TV series filmed in Sudbury receives $1 million from province

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The creators of a new television comedy in Sudbury will receive $1 million from the provincial government to support the production.

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“We are very honored to have the continued support of the Government of Ontario for our new series, Shoresy, which has contributed to hundreds of jobs for the cast and crew in Northern Ontario,” said Mark Montefiore.

president and executive producer of Spinner Productions Inc., said in a statement Wednesday.

Shoresy is a spinoff of the hit comedy series Letterkenny, also filmed in Sudbury.

Created, written and starring Letterkenny star Jared Keeso, directed by Jacob Tierney and produced by New Metric Media in partnership with WildBrain and Play Fun Games, the new show follows its title character as he “joins a senior hockey team AAA in Northern Ontario on a quest to never lose again,” according to a statement.

Letterkenny fans will know Shoresy as a supporting character from the original series, introduced in season one as a rude member of the Letterkenny Shamrocks hockey team alongside Reilly and Jonesy, wearing the No. 69 jersey.

He is portrayed by Keeso, who also plays the main character Wayne, although Shoresy’s face has never been seen and he wears a wig while using a falsetto voice.

The Shoresy funding was one of 27 projects announced Wednesday by the provincial government.

Another $200,000 will go to Aki the Film Inc. to produce the non-verbal documentary Aki in the Atikameksheng Anishnawbek First Nation, just west of Greater Sudbury.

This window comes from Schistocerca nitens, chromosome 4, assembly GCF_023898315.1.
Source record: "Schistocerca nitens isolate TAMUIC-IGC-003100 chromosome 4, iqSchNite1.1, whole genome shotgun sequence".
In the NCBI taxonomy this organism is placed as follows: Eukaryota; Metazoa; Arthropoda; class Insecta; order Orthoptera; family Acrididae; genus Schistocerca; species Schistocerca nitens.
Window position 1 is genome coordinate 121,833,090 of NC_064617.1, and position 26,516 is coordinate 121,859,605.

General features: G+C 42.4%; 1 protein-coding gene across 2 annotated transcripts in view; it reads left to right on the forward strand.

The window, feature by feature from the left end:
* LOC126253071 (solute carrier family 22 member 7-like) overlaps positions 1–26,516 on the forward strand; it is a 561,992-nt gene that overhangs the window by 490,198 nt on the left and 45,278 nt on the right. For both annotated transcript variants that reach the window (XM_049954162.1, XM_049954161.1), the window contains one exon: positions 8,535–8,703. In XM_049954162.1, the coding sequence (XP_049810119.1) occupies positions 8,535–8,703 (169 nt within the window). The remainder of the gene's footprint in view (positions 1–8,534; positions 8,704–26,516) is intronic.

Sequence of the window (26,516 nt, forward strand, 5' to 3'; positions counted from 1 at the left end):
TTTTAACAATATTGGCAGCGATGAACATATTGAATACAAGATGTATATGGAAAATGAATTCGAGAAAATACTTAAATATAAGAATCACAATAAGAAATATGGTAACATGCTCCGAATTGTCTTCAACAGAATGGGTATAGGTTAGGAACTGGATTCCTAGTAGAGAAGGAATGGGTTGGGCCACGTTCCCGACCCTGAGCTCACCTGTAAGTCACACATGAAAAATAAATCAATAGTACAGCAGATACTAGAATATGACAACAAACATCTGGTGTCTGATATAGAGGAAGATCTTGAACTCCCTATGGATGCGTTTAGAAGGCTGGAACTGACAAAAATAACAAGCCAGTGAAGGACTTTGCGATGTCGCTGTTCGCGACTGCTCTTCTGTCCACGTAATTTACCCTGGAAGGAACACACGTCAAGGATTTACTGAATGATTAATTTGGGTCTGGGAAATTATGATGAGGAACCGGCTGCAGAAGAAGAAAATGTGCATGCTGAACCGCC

Also announced:

– $500,000 to Sienna Films Productions XVIII Inc. to produce the feature film Happy Place in Parry Sound.

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– $500,000 to 2821899 Ontario Inc. to produce the feature film Better Days in Sault Ste. Married

– $61,850 to Film Riel Inc. to produce the docu-drama Le tirir l’élite/The Sniper in Thunder Bay.

The Ontario government said it was providing more than $11.4 million through the Northern Ontario Heritage Fund Corporation to support what it called the industry growth of film and television in Northern Ontario.

The money will create jobs, attract talent and spur economic growth and diversification in northern communities, the province said.

“Our government is committed to making targeted investments in growing and emerging sectors, such as the northern film and television sector,” said Greg Rickford, Minister of Northern Development, Mines, Natural Resources and Forests. “Today’s funding helps solidify the North’s reputation as a premier production center in Canada and around the world.

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